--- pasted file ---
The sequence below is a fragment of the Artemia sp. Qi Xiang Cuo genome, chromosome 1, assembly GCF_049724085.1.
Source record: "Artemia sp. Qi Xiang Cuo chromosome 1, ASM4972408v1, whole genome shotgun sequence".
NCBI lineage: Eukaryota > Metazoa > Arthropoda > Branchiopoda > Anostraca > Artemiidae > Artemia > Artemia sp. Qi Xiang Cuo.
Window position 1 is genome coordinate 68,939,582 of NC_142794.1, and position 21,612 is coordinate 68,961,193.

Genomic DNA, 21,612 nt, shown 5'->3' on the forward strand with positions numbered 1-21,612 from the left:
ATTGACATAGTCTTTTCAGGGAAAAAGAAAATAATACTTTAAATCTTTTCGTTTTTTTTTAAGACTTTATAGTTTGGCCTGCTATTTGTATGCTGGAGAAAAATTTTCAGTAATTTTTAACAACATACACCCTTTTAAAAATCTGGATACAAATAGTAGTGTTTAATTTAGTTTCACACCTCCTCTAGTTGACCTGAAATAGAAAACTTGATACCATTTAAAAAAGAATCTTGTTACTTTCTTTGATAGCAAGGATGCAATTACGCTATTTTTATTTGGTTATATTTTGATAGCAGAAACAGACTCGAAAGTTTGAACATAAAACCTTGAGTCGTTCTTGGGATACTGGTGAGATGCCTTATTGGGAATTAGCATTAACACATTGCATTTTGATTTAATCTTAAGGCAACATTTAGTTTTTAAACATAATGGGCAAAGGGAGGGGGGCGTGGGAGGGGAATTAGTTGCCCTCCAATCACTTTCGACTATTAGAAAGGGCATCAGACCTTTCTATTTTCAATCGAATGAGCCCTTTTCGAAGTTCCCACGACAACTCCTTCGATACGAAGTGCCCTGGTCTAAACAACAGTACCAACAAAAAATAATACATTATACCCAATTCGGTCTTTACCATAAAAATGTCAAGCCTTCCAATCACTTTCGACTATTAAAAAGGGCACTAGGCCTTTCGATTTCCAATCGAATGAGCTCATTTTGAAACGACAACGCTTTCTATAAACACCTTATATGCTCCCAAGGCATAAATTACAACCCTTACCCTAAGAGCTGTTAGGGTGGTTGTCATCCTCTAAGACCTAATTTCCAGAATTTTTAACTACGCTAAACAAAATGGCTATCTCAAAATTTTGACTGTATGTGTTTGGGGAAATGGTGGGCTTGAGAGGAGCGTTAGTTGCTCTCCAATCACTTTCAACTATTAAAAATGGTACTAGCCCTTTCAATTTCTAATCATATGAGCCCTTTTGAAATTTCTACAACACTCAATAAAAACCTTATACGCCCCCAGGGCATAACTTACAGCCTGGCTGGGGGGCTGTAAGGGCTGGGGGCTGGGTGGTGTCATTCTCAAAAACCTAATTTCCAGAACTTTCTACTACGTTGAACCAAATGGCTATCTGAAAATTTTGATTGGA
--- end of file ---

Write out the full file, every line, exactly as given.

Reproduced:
The sequence below is a fragment of the Artemia sp. Qi Xiang Cuo genome, chromosome 1, assembly GCF_049724085.1.
Source record: "Artemia sp. Qi Xiang Cuo chromosome 1, ASM4972408v1, whole genome shotgun sequence".
NCBI lineage: Eukaryota > Metazoa > Arthropoda > Branchiopoda > Anostraca > Artemiidae > Artemia > Artemia sp. Qi Xiang Cuo.
Window position 1 is genome coordinate 68,939,582 of NC_142794.1, and position 21,612 is coordinate 68,961,193.

Genomic DNA, 21,612 nt, shown 5'->3' on the forward strand with positions numbered 1-21,612 from the left:
ATTGACATAGTCTTTTCAGGGAAAAAGAAAATAATACTTTAAATCTTTTCGTTTTTTTTTAAGACTTTATAGTTTGGCCTGCTATTTGTATGCTGGAGAAAAATTTTCAGTAATTTTTAACAACATACACCCTTTTAAAAATCTGGATACAAATAGTAGTGTTTAATTTAGTTTCACACCTCCTCTAGTTGACCTGAAATAGAAAACTTGATACCATTTAAAAAAGAATCTTGTTACTTTCTTTGATAGCAAGGATGCAATTACGCTATTTTTATTTGGTTATATTTTGATAGCAGAAACAGACTCGAAAGTTTGAACATAAAACCTTGAGTCGTTCTTGGGATACTGGTGAGATGCCTTATTGGGAATTAGCATTAACACATTGCATTTTGATTTAATCTTAAGGCAACATTTAGTTTTTAAACATAATGGGCAAAGGGAGGGGGGCGTGGGAGGGGAATTAGTTGCCCTCCAATCACTTTCGACTATTAGAAAGGGCATCAGACCTTTCTATTTTCAATCGAATGAGCCCTTTTCGAAGTTCCCACGACAACTCCTTCGATACGAAGTGCCCTGGTCTAAACAACAGTACCAACAAAAAATAATACATTATACCCAATTCGGTCTTTACCATAAAAATGTCAAGCCTTCCAATCACTTTCGACTATTAAAAAGGGCACTAGGCCTTTCGATTTCCAATCGAATGAGCTCATTTTGAAACGACAACGCTTTCTATAAACACCTTATATGCTCCCAAGGCATAAATTACAACCCTTACCCTAAGAGCTGTTAGGGTGGTTGTCATCCTCTAAGACCTAATTTCCAGAATTTTTAACTACGCTAAACAAAATGGCTATCTCAAAATTTTGACTGTATGTGTTTGGGGAAATGGTGGGCTTGAGAGGAGCGTTAGTTGCTCTCCAATCACTTTCAACTATTAAAAATGGTACTAGCCCTTTCAATTTCTAATCATATGAGCCCTTTTGAAATTTCTACAACACTCAATAAAAACCTTATACGCCCCCAGGGCATAACTTACAGCCTGGCTGGGGGGCTGTAAGGGCTGGGGGCTGGGTGGTGTCATTCTCAAAAACCTAATTTCCAGAACTTTCTACTACGTTGAACCAAATGGCTATCTGAAAATTTTGATTGGA